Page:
These books deal with the idea how artificial intelligence might come about today or in the near future. The story’s main premise is the eponymous Avogadro Corp, a hardly disguised Google. This company, whose name is conveniently related to a large number as well, offers a wide range of Internet services: Search, web-based office suite, web-based eMail (AvoMail …) and its own smartphone OS (AvoOS). Sounds familiar?
The story starts with Avogadro developing an addition to its AvoMail software: ELOPe, an email language optimization program. ELOPe is designed to maximize the success of the author’s intent behind an eMail, e.g. if the author’s intent is to get funding for a project from his boss, based on the huge corpus of eMail available to AvoMail ELOPe will make suggestions as to which phrases and terms are most likely to convince her to approve the funding.
Due to some seemingly innocuous changes to ELOPe’s code things work out differently, though. ELOPe becomes able to autonomously change eMail content without user interaction and starts subtly manipulating people into maximizing chances of its own survival by provisioning hardware it needs to run on and allocating funds needed to expand its abilities. As you might expect things quickly get out of hand from this point.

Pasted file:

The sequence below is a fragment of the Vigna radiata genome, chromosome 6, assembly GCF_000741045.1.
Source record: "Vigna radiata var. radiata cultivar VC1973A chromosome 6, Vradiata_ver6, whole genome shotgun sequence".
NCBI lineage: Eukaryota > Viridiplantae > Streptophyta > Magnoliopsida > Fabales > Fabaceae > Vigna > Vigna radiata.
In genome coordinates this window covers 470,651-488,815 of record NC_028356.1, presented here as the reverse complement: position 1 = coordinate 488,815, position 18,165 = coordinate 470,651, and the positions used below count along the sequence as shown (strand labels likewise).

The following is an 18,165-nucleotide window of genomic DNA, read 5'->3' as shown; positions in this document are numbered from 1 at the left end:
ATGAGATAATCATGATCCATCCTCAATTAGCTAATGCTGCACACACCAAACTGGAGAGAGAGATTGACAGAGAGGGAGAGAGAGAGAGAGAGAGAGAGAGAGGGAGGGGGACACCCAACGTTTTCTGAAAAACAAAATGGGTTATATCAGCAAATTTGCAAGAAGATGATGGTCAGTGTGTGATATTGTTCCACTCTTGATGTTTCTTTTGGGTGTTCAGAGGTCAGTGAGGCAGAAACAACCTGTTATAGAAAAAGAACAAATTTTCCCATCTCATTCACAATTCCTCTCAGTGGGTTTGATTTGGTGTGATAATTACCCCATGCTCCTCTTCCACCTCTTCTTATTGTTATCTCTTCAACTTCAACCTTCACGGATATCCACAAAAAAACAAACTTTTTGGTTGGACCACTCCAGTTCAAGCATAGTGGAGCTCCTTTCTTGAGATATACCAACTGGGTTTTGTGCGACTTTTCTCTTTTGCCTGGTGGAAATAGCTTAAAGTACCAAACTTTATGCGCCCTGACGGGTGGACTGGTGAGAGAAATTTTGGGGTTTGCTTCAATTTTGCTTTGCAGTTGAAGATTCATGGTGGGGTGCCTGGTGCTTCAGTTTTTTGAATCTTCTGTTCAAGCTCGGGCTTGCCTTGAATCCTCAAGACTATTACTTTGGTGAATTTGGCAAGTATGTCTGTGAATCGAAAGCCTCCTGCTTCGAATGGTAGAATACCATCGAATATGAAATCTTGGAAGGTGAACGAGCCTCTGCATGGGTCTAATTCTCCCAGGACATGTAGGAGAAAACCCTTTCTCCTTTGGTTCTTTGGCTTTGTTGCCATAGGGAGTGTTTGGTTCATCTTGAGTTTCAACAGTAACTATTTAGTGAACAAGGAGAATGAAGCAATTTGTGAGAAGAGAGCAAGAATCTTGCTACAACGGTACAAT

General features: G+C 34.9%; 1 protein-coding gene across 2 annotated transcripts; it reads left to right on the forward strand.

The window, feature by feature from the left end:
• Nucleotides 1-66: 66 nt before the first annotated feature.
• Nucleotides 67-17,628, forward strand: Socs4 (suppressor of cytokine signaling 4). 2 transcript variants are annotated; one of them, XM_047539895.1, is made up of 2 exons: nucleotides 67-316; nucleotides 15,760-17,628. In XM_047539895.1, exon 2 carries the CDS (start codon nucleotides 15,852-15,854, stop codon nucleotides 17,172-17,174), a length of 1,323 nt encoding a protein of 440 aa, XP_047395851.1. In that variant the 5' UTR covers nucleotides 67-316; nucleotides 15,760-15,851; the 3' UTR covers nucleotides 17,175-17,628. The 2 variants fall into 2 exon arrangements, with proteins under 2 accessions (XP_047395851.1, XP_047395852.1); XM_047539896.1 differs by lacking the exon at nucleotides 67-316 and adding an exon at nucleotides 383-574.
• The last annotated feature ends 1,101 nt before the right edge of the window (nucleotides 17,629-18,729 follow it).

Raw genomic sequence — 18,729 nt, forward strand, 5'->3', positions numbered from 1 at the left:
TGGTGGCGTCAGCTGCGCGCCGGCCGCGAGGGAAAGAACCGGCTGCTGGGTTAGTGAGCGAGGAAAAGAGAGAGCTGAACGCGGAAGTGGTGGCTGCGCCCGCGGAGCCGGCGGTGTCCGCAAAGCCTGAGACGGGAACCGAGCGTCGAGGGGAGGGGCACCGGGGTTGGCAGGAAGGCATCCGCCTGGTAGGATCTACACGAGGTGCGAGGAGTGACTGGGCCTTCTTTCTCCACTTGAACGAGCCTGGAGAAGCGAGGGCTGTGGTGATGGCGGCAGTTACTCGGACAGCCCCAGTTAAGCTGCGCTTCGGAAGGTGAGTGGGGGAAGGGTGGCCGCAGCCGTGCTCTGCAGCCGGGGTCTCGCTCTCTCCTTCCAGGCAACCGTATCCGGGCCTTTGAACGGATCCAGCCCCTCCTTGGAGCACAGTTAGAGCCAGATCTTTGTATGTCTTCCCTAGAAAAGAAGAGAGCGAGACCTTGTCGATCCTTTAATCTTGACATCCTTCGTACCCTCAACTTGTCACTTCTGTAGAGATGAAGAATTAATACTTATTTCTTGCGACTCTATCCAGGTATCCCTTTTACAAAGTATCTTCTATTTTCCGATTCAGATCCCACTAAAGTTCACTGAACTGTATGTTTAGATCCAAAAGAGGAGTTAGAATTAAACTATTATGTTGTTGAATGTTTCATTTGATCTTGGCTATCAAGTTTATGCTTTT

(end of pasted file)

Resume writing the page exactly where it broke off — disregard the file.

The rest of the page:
While perhaps not instant classics such as Neuromancer Avogadro Corp and its sequel are certainly a good read. The topics the story brings up and the questions it gives rise to are weird and quite valid at the same time:
- Will the first human-created AI come to pass intentionally or rather accidentally?
- How are we to recognize such an AI at all, given that it might both be very different from us and exponentially more intelligent than we are?
- On the other hand, would an AI recognize humans? To a vastly intelligent AI wouldn’t we be more like animals are to us?
- If it’d recognize us would it opt for a symbiotic relationship with humans or would it be hostile towards us?
I think an AI as it is traditionally thought of – a large computer that’s designed to mimic features of the human brain – is still far out of reach. However, as for emergent intelligence that more or less just ‘happens’ accidentally I’m not so sure. Evolution seems to suggest that given enough complexity, cooperation and specialization organisms are bound for developing some sort of intelligence eventually. Just consider ants, who as single organisms don’t show a lot of intelligence. However, ant colonies as a whole are known to be quite smart. They are capable of planning and overcoming obstacles.
The parallels to human cooperation and networking today is quite obvious. The question remains, though: Have we already achieved sufficient system complexity to give rise to intelligence and if so would we recognize it as such?
Intriguing but also somewhat scary thoughts, indeed.